A caesarean section is a surgical intervention to deliver a baby through the abdomen rather than naturally and is sometimes performed as an emergency when labor and delivery are not straightforward or sometimes it is scheduled ahead of labor when the decision has been made that this is a preferred method of delivery for medical or personal reasons.
What Is a Caesarean Section?
A caesarean section, or C-section, is the delivery of a baby through a surgical incision in the mother’s abdomen and uterus. In certain circumstances, a C-section is scheduled in advance. In others, it’s done in response to an unforeseen complication.
According to the U.S. Center for Disease Control and Prevention, about 33% of American women who gave birth in 2011 had a caesarean delivery. (The rate of caesarean section, in the United States, has risen to nearly 60% since 1996.).
C-section is performed by obstetricians and some family physicians. Although more and more women are choosing midwives to deliver their babies, midwives of any licensing degree cannot perform C-section procedure.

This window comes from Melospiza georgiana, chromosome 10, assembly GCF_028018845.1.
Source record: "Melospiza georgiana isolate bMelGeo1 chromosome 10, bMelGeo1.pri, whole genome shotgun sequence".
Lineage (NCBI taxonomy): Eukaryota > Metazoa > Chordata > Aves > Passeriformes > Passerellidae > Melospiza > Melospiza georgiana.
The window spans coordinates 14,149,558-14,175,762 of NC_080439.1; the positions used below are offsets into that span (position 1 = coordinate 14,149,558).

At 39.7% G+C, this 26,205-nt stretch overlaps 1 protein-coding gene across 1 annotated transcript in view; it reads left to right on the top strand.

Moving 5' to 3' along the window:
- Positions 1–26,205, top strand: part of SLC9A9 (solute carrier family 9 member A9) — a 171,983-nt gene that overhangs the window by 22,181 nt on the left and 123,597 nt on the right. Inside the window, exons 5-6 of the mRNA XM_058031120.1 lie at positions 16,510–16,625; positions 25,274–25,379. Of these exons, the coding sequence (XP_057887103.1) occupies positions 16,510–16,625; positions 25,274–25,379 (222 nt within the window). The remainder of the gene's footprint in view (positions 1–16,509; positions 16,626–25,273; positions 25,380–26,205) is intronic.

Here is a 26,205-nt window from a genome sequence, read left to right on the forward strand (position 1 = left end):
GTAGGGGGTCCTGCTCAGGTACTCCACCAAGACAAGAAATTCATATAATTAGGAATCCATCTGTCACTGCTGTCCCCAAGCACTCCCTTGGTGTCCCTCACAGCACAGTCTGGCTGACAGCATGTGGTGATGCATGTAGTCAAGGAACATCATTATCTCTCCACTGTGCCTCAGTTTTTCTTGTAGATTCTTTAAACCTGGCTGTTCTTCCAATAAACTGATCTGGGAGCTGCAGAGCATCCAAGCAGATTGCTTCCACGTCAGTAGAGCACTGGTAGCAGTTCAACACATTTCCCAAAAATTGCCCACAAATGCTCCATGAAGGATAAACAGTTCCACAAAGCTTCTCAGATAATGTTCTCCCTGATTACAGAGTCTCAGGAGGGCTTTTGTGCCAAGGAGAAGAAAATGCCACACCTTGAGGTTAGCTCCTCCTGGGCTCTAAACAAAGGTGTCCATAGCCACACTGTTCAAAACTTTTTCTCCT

What Is the difference between a planned and an Emergency Caesarean Section?
A planned caesarean section is scheduled to take place before labor begins. Just over 40% of caesarean births in the UK are planned.
An emergency caesarean is unplanned, and can happen if:
Your doctor or midwife should explain why you may need a caesarean, and what will happen during the operation. They will also outline the risks of not having a caesarean, as well as the possible risks of the surgery.
You will be asked for your consent, which you have the right not to give. Before the surgery, you will need to change into a hospital gown, and remove all jewellery. If you have braces you will need to remove it before going into the C-section procedure.
Once in theatre you can expect:
What Are the Risks of Having a C-Section?
A C-section is a major abdominal surgery, so it is riskier than a vaginal delivery.
Potential C-section risks include:
In the case of emergency C-sections, the benefits usually far outweigh the risks. A C-section could save a mother’s life or the baby’s.
Recovery after a C-section takes longer than recovery from a vaginal birth. You can expect to spend around three to four days in the hospital, and at least four to six weeks at home before you feel you are back to normal.
For the first few days and even weeks, you might:
After all, you have gone through a major surgery to deliver the baby! It might not be the birth experience you have imagined, but you can finally meet your little one that you’ve been nurturing within for the entire gestational period.